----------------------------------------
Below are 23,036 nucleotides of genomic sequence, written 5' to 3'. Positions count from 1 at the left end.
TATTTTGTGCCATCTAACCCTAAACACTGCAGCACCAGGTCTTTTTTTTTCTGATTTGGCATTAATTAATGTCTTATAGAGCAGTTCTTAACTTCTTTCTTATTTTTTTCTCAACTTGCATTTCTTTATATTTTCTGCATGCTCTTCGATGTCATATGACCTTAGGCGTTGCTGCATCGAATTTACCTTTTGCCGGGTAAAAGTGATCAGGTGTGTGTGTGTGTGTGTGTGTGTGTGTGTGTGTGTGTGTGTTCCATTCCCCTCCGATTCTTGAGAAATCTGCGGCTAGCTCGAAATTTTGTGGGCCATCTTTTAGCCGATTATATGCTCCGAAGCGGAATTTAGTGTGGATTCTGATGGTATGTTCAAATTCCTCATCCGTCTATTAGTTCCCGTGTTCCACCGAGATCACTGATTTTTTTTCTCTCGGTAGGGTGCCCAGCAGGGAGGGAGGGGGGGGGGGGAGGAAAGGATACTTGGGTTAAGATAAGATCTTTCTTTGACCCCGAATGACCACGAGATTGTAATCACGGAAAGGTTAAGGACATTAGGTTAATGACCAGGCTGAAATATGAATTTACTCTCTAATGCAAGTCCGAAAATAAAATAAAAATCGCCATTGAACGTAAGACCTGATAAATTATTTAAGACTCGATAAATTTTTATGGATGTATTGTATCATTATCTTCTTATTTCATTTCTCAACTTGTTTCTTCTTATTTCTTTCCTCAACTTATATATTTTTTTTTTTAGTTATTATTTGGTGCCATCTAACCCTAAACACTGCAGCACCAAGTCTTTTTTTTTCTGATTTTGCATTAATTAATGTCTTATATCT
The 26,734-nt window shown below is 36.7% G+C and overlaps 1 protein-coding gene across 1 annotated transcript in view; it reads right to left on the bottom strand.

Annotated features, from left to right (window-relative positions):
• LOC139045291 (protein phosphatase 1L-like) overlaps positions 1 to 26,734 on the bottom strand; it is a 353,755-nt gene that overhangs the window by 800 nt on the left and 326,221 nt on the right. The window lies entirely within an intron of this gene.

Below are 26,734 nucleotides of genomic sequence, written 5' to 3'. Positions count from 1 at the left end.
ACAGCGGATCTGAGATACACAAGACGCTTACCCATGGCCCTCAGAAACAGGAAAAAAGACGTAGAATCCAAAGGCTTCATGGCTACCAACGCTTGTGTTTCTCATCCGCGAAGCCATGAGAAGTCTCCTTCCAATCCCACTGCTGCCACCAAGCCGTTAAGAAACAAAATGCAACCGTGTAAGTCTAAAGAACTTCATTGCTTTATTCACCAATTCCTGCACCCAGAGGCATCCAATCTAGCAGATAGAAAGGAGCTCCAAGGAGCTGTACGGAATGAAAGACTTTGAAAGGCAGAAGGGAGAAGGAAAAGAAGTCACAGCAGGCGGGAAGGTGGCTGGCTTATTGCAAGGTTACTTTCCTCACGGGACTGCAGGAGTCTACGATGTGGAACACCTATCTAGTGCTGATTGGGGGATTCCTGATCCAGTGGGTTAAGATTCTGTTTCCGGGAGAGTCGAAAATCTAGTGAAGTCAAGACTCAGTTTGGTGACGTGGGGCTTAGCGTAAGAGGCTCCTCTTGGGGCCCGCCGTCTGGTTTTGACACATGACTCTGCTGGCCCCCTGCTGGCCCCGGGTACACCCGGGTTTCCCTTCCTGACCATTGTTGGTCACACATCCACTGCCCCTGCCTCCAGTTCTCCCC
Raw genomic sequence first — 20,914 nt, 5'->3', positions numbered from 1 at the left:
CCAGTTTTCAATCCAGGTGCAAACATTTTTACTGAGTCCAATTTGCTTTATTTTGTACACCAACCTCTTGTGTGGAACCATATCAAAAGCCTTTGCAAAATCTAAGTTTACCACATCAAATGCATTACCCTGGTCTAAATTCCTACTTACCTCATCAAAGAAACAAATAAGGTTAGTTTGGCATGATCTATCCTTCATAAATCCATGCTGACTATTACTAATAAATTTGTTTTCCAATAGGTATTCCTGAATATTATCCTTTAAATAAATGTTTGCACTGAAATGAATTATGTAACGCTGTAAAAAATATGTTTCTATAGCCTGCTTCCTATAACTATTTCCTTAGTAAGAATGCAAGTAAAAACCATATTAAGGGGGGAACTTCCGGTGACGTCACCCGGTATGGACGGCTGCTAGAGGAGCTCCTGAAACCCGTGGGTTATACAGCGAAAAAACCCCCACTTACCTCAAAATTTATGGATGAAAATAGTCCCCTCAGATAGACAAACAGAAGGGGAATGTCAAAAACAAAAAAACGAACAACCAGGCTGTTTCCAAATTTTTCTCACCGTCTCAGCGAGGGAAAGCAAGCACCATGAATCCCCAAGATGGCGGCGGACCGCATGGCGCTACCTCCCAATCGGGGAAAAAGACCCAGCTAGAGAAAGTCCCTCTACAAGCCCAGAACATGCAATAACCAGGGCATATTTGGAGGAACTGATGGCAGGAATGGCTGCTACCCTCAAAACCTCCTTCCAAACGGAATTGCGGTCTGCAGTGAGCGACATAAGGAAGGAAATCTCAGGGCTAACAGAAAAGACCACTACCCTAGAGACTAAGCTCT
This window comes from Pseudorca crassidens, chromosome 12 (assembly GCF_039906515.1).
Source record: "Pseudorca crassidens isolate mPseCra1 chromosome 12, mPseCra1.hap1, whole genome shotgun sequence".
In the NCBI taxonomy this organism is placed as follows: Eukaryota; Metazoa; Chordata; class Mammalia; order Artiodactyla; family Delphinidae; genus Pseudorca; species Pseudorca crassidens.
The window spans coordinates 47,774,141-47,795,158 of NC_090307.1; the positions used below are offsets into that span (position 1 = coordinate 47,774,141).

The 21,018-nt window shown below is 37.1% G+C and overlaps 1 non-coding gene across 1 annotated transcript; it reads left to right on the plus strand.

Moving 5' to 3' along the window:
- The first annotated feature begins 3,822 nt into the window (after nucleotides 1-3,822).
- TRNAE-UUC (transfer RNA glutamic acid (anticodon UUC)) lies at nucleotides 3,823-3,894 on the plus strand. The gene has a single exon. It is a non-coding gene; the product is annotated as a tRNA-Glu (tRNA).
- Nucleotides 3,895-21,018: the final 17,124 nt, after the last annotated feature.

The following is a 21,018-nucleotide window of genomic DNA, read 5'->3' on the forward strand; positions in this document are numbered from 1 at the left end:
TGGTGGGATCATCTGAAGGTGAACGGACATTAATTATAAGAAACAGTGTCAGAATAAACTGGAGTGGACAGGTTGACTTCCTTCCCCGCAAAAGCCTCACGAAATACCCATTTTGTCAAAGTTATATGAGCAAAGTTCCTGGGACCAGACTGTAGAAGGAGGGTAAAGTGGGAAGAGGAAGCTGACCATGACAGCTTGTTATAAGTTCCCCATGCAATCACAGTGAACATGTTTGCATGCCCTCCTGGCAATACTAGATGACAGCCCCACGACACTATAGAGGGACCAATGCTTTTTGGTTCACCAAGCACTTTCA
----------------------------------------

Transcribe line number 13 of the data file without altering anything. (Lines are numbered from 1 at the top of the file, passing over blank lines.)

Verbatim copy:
The window spans coordinates 47,774,141-47,795,158 of NC_090307.1; the positions used below are offsets into that span (position 1 = coordinate 47,774,141).